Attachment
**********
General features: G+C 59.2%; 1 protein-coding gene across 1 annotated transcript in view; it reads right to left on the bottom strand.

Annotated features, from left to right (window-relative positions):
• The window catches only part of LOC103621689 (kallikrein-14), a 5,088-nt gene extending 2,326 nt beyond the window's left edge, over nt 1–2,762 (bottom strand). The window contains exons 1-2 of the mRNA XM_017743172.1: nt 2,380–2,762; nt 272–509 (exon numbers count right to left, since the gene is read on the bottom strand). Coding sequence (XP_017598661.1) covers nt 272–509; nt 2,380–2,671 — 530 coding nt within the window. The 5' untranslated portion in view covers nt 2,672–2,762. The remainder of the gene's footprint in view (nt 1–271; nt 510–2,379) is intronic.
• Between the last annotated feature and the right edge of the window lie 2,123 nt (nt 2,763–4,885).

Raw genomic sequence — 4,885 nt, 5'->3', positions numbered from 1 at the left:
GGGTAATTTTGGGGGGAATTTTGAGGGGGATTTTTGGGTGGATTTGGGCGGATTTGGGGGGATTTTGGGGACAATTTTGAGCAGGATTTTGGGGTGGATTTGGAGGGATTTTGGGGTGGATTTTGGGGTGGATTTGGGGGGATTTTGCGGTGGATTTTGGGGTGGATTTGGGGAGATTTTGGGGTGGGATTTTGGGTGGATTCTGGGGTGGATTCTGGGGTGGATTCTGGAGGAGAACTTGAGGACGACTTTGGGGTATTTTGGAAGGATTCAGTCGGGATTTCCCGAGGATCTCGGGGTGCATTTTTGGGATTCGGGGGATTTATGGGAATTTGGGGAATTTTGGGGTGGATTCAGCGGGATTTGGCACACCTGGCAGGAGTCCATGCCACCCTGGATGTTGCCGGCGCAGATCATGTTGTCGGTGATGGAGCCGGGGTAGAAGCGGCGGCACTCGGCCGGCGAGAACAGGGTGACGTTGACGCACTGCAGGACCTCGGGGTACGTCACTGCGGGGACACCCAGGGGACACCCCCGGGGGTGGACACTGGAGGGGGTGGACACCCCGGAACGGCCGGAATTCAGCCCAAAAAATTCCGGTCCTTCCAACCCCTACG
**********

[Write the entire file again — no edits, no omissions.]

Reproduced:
General features: G+C 59.2%; 1 protein-coding gene across 1 annotated transcript in view; it reads right to left on the bottom strand.

Annotated features, from left to right (window-relative positions):
• The window catches only part of LOC103621689 (kallikrein-14), a 5,088-nt gene extending 2,326 nt beyond the window's left edge, over nt 1–2,762 (bottom strand). The window contains exons 1-2 of the mRNA XM_017743172.1: nt 2,380–2,762; nt 272–509 (exon numbers count right to left, since the gene is read on the bottom strand). Coding sequence (XP_017598661.1) covers nt 272–509; nt 2,380–2,671 — 530 coding nt within the window. The 5' untranslated portion in view covers nt 2,672–2,762. The remainder of the gene's footprint in view (nt 1–271; nt 510–2,379) is intronic.
• Between the last annotated feature and the right edge of the window lie 2,123 nt (nt 2,763–4,885).

Raw genomic sequence — 4,885 nt, 5'->3', positions numbered from 1 at the left:
GGGTAATTTTGGGGGGAATTTTGAGGGGGATTTTTGGGTGGATTTGGGCGGATTTGGGGGGATTTTGGGGACAATTTTGAGCAGGATTTTGGGGTGGATTTGGAGGGATTTTGGGGTGGATTTTGGGGTGGATTTGGGGGGATTTTGCGGTGGATTTTGGGGTGGATTTGGGGAGATTTTGGGGTGGGATTTTGGGTGGATTCTGGGGTGGATTCTGGGGTGGATTCTGGAGGAGAACTTGAGGACGACTTTGGGGTATTTTGGAAGGATTCAGTCGGGATTTCCCGAGGATCTCGGGGTGCATTTTTGGGATTCGGGGGATTTATGGGAATTTGGGGAATTTTGGGGTGGATTCAGCGGGATTTGGCACACCTGGCAGGAGTCCATGCCACCCTGGATGTTGCCGGCGCAGATCATGTTGTCGGTGATGGAGCCGGGGTAGAAGCGGCGGCACTCGGCCGGCGAGAACAGGGTGACGTTGACGCACTGCAGGACCTCGGGGTACGTCACTGCGGGGACACCCAGGGGACACCCCCGGGGGTGGACACTGGAGGGGGTGGACACCCCGGAACGGCCGGAATTCAGCCCAAAAAATTCCGGTCCTTCCAACCCCTACG